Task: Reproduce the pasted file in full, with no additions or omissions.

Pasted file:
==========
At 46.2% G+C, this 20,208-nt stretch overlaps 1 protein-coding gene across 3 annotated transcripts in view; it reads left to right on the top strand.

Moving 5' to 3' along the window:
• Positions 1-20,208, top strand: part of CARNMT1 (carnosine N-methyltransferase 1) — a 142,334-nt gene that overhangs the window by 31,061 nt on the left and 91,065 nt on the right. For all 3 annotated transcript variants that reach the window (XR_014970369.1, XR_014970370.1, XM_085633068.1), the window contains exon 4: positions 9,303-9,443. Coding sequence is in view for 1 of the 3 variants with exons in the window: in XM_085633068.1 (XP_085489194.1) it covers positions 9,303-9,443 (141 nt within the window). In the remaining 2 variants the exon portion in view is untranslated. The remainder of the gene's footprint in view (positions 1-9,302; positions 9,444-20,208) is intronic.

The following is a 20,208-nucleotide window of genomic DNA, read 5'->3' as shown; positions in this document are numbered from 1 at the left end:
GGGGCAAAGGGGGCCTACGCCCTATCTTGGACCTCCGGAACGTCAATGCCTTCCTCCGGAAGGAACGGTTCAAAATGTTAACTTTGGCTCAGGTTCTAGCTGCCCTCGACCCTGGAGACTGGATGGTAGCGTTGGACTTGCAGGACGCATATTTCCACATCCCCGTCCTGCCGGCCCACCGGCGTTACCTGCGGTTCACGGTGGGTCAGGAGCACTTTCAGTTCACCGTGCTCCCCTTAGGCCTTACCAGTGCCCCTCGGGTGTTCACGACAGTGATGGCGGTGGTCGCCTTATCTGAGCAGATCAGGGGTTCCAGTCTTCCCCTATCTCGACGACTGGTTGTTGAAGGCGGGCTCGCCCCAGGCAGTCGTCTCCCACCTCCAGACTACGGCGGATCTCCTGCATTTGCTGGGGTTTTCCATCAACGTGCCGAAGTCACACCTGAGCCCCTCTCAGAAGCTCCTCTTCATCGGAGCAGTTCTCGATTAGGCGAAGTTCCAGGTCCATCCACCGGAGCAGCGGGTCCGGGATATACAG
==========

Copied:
At 46.2% G+C, this 20,208-nt stretch overlaps 1 protein-coding gene across 3 annotated transcripts in view; it reads left to right on the top strand.

Moving 5' to 3' along the window:
• Positions 1-20,208, top strand: part of CARNMT1 (carnosine N-methyltransferase 1) — a 142,334-nt gene that overhangs the window by 31,061 nt on the left and 91,065 nt on the right. For all 3 annotated transcript variants that reach the window (XR_014970369.1, XR_014970370.1, XM_085633068.1), the window contains exon 4: positions 9,303-9,443. Coding sequence is in view for 1 of the 3 variants with exons in the window: in XM_085633068.1 (XP_085489194.1) it covers positions 9,303-9,443 (141 nt within the window). In the remaining 2 variants the exon portion in view is untranslated. The remainder of the gene's footprint in view (positions 1-9,302; positions 9,444-20,208) is intronic.

The following is a 20,208-nucleotide window of genomic DNA, read 5'->3' as shown; positions in this document are numbered from 1 at the left end:
GGGGCAAAGGGGGCCTACGCCCTATCTTGGACCTCCGGAACGTCAATGCCTTCCTCCGGAAGGAACGGTTCAAAATGTTAACTTTGGCTCAGGTTCTAGCTGCCCTCGACCCTGGAGACTGGATGGTAGCGTTGGACTTGCAGGACGCATATTTCCACATCCCCGTCCTGCCGGCCCACCGGCGTTACCTGCGGTTCACGGTGGGTCAGGAGCACTTTCAGTTCACCGTGCTCCCCTTAGGCCTTACCAGTGCCCCTCGGGTGTTCACGACAGTGATGGCGGTGGTCGCCTTATCTGAGCAGATCAGGGGTTCCAGTCTTCCCCTATCTCGACGACTGGTTGTTGAAGGCGGGCTCGCCCCAGGCAGTCGTCTCCCACCTCCAGACTACGGCGGATCTCCTGCATTTGCTGGGGTTTTCCATCAACGTGCCGAAGTCACACCTGAGCCCCTCTCAGAAGCTCCTCTTCATCGGAGCAGTTCTCGATTAGGCGAAGTTCCAGGTCCATCCACCGGAGCAGCGGGTCCGGGATATACAG